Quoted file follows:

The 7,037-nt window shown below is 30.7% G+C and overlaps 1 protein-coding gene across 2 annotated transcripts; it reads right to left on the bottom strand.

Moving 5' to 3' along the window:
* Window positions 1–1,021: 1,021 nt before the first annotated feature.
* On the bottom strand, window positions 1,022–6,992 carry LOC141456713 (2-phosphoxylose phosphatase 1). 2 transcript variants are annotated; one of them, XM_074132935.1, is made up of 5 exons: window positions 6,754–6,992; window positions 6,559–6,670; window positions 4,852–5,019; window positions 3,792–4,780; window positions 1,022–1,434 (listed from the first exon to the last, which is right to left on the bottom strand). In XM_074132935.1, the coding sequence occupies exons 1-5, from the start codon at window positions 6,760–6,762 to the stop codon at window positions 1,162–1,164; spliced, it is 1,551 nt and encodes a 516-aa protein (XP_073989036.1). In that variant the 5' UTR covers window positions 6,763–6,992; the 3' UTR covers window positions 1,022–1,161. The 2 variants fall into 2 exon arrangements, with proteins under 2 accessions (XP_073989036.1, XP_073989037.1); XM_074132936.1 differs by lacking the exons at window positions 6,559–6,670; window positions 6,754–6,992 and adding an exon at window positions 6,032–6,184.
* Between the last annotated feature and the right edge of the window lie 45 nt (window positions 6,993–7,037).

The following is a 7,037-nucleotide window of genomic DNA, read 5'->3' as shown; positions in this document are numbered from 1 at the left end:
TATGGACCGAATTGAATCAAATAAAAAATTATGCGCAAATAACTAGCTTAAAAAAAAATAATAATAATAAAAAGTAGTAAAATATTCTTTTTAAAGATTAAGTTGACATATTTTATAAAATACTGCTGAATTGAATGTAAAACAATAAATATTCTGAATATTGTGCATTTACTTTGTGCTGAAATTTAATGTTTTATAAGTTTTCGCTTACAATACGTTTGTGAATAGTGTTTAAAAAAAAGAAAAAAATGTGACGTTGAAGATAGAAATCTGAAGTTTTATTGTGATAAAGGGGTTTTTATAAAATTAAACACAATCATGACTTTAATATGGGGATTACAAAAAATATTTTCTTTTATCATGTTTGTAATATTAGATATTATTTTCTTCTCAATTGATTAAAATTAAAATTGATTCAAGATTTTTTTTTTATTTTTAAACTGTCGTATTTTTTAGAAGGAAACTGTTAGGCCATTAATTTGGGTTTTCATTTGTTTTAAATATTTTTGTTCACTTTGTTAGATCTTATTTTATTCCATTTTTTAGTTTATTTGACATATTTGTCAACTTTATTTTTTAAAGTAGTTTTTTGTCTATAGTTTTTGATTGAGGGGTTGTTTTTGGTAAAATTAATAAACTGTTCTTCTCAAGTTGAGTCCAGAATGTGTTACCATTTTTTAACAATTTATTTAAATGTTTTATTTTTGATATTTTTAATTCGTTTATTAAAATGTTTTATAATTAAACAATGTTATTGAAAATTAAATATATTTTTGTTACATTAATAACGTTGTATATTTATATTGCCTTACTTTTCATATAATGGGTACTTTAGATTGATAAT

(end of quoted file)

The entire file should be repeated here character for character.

The 7,037-nt window shown below is 30.7% G+C and overlaps 1 protein-coding gene across 2 annotated transcripts; it reads right to left on the bottom strand.

Moving 5' to 3' along the window:
* Window positions 1–1,021: 1,021 nt before the first annotated feature.
* On the bottom strand, window positions 1,022–6,992 carry LOC141456713 (2-phosphoxylose phosphatase 1). 2 transcript variants are annotated; one of them, XM_074132935.1, is made up of 5 exons: window positions 6,754–6,992; window positions 6,559–6,670; window positions 4,852–5,019; window positions 3,792–4,780; window positions 1,022–1,434 (listed from the first exon to the last, which is right to left on the bottom strand). In XM_074132935.1, the coding sequence occupies exons 1-5, from the start codon at window positions 6,760–6,762 to the stop codon at window positions 1,162–1,164; spliced, it is 1,551 nt and encodes a 516-aa protein (XP_073989036.1). In that variant the 5' UTR covers window positions 6,763–6,992; the 3' UTR covers window positions 1,022–1,161. The 2 variants fall into 2 exon arrangements, with proteins under 2 accessions (XP_073989036.1, XP_073989037.1); XM_074132936.1 differs by lacking the exons at window positions 6,559–6,670; window positions 6,754–6,992 and adding an exon at window positions 6,032–6,184.
* Between the last annotated feature and the right edge of the window lie 45 nt (window positions 6,993–7,037).

The following is a 7,037-nucleotide window of genomic DNA, read 5'->3' as shown; positions in this document are numbered from 1 at the left end:
TATGGACCGAATTGAATCAAATAAAAAATTATGCGCAAATAACTAGCTTAAAAAAAAATAATAATAATAAAAAGTAGTAAAATATTCTTTTTAAAGATTAAGTTGACATATTTTATAAAATACTGCTGAATTGAATGTAAAACAATAAATATTCTGAATATTGTGCATTTACTTTGTGCTGAAATTTAATGTTTTATAAGTTTTCGCTTACAATACGTTTGTGAATAGTGTTTAAAAAAAAGAAAAAAATGTGACGTTGAAGATAGAAATCTGAAGTTTTATTGTGATAAAGGGGTTTTTATAAAATTAAACACAATCATGACTTTAATATGGGGATTACAAAAAATATTTTCTTTTATCATGTTTGTAATATTAGATATTATTTTCTTCTCAATTGATTAAAATTAAAATTGATTCAAGATTTTTTTTTTATTTTTAAACTGTCGTATTTTTTAGAAGGAAACTGTTAGGCCATTAATTTGGGTTTTCATTTGTTTTAAATATTTTTGTTCACTTTGTTAGATCTTATTTTATTCCATTTTTTAGTTTATTTGACATATTTGTCAACTTTATTTTTTAAAGTAGTTTTTTGTCTATAGTTTTTGATTGAGGGGTTGTTTTTGGTAAAATTAATAAACTGTTCTTCTCAAGTTGAGTCCAGAATGTGTTACCATTTTTTAACAATTTATTTAAATGTTTTATTTTTGATATTTTTAATTCGTTTATTAAAATGTTTTATAATTAAACAATGTTATTGAAAATTAAATATATTTTTGTTACATTAATAACGTTGTATATTTATATTGCCTTACTTTTCATATAATGGGTACTTTAGATTGATAAT